Mr. Wales posed the analogy of a steak restaurant to a website. In the steak restaurant, the patrons will need knives. Since people have knives, they could stab each other. Therefore the patrons should sit in cages so they do not stab each other. Mr. Wales finds many websites that treat their patrons in the same way.

I found it interesting to hear the federal government struggling with Web 2.0 and Enterprise 2.0 issues. There was a lot of discussion balancing transparency and privacy.

Senator Akaka (D-Hawaii) found it funny to hear his colleague Senator Lieberman using the Hawaiian word wiki.

There is more detail in these posts:
The Technology Liberation Front: Liveblogging (to tape) today’s e-gov hearing Senate Hearing Discusses Web 2.0 to Improve our Democracy

You can also see the webcast.

Sunday, December 23, 2007

Why Blog in the Enterprise

An example of how to use blogs inside the enterprise?
From Geek and Poke

Tuesday, December 18, 2007

Sharepoint Resources

The Knowledge Thoughts Blog posted their collection of video resources about SharePoint: Learn more about Sharepoint.

They also shared their collection of Delicious links on SharePoint. This is my collection of Delicious links on Sharepoint.

Friday, December 14, 2007

Google and Knowledge Sharing

Google is looking to move from the web search into the knowledge sharing area. According to the Official Google Blog they are inviting "people who know a particular subject to write an authoritative article about it": Encouraging people to contribute knowledge.

Google has decreed that a unit of knowledge should be called a "knol." Google envisions that each "knol" will have its own webpage and that webpage will be the first thing someone who searches for this topic for the first time will want to read. This is the example they posted: Insomnia (double click to magnify).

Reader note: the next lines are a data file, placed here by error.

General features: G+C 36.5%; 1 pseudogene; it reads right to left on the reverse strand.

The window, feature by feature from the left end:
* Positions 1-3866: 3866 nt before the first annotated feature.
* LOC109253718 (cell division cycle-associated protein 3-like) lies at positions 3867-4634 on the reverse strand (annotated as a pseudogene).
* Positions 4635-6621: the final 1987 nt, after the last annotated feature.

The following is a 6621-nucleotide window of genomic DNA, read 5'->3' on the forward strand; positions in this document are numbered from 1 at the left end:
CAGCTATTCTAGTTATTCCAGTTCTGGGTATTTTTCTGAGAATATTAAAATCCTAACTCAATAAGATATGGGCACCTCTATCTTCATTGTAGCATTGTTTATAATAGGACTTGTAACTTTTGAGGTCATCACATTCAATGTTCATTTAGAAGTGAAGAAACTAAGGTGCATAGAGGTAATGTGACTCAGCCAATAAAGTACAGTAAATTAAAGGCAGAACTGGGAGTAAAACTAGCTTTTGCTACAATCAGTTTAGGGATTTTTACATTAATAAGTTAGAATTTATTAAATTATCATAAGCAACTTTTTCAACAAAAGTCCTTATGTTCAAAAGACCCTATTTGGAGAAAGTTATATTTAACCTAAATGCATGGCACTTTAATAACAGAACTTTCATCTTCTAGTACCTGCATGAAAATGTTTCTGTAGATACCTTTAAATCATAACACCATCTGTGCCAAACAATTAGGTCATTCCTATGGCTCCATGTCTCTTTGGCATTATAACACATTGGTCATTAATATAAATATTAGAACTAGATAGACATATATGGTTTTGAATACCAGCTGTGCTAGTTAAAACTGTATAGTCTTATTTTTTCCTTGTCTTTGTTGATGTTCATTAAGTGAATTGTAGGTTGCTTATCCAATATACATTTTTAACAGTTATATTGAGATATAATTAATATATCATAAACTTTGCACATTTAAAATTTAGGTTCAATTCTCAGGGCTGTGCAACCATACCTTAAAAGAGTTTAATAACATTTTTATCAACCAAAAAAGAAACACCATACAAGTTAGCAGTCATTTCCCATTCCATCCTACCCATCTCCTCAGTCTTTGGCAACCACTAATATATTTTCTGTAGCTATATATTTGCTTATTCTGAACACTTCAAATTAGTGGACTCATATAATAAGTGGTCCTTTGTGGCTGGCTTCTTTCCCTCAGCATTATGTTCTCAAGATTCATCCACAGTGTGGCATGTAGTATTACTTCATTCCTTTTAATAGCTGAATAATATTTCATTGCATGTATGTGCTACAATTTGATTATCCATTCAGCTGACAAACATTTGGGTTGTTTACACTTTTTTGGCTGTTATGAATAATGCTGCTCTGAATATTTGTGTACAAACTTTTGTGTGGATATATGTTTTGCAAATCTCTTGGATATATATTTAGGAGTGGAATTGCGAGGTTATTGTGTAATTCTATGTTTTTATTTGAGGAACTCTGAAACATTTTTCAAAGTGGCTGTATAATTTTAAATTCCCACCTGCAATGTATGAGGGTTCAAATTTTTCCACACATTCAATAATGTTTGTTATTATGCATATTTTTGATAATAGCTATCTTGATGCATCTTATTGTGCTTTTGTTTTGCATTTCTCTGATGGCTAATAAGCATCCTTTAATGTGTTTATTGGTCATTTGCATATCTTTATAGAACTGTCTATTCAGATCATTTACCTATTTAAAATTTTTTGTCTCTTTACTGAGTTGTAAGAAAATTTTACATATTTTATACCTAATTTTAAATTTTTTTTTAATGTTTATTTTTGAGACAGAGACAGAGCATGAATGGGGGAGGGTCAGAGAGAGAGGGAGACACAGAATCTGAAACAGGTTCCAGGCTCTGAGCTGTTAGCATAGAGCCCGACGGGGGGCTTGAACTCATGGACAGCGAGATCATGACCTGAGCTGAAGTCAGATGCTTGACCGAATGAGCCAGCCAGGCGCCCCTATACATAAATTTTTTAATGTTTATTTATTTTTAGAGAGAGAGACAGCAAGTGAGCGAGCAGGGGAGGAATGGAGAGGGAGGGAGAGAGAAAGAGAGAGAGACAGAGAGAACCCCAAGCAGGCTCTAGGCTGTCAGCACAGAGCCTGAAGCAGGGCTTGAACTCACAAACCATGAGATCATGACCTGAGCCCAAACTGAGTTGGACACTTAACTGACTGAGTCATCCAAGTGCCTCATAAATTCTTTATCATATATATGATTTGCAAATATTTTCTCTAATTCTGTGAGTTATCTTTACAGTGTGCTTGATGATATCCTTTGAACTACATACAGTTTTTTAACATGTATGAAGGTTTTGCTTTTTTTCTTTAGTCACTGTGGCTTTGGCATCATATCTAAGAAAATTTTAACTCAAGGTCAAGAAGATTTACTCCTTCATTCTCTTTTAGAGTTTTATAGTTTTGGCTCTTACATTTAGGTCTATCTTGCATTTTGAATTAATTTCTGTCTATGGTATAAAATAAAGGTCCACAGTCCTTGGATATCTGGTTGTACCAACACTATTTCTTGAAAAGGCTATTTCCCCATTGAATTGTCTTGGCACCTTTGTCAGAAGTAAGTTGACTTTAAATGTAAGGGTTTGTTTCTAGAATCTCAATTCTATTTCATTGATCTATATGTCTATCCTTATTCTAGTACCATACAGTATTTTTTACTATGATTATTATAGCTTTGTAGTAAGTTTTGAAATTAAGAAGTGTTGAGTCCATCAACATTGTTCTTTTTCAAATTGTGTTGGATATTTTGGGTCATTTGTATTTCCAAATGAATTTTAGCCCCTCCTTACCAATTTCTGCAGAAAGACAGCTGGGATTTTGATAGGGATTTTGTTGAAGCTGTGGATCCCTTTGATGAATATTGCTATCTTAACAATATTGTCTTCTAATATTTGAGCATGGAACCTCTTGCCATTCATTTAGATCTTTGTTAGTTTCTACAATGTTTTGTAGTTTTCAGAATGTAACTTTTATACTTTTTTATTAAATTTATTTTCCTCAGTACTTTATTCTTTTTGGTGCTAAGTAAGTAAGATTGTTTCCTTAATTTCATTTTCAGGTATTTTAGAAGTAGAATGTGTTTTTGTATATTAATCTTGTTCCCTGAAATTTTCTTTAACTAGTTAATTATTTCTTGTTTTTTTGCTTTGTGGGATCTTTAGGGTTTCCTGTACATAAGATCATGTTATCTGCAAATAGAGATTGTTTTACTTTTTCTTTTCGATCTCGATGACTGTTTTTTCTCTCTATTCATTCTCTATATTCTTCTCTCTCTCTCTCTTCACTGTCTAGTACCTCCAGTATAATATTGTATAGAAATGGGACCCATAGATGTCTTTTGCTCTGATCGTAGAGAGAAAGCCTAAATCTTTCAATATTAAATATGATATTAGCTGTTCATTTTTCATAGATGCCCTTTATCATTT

Maybe I am missing something, but isn't this already covered by Wikipedia? The wikipedia entry for most topic comes up first in the Google search results. Try a Google search for "knowledge management". The wikipedia entry comes up first.

Google is not claiming editorial control or ownership of the content. Of course they are picking the first authors of each "knol" so they are controlling the process.

Wednesday, December 12, 2007

Interwoven on Enterprise Search Done Right

Interwoven presented a webinar on enterprise search focusing on their Interwoven Universal Search product using the Vivisimo Velocity search engine. Interwoven wants to be the exclusive provider of enterprise search to the professional services area.

Gerald Reid CIO of Milbank Tweed Hadley and McCLoy LLP was the presenter. Milbank has over 600 lawyers and over 1000 employees in ten offices.

In 1999 Milbank tried saving emails into their matter management system. It turned out that the search for emails would be too slow to work. In 2001 they brought in AltaVista (remember them) to implement a search engine for their document management system. Attorneys quickly saw the value of the system. The search engine combined the full text search and metadata for the document. This was particularly valuable because it enabled you to easily search across the multiple document libraries. It was easy to search your local library, but hard to search outside other libraries. The attorneys loved it. Gerald got love notes. How often does IT get love notes praising a new tool?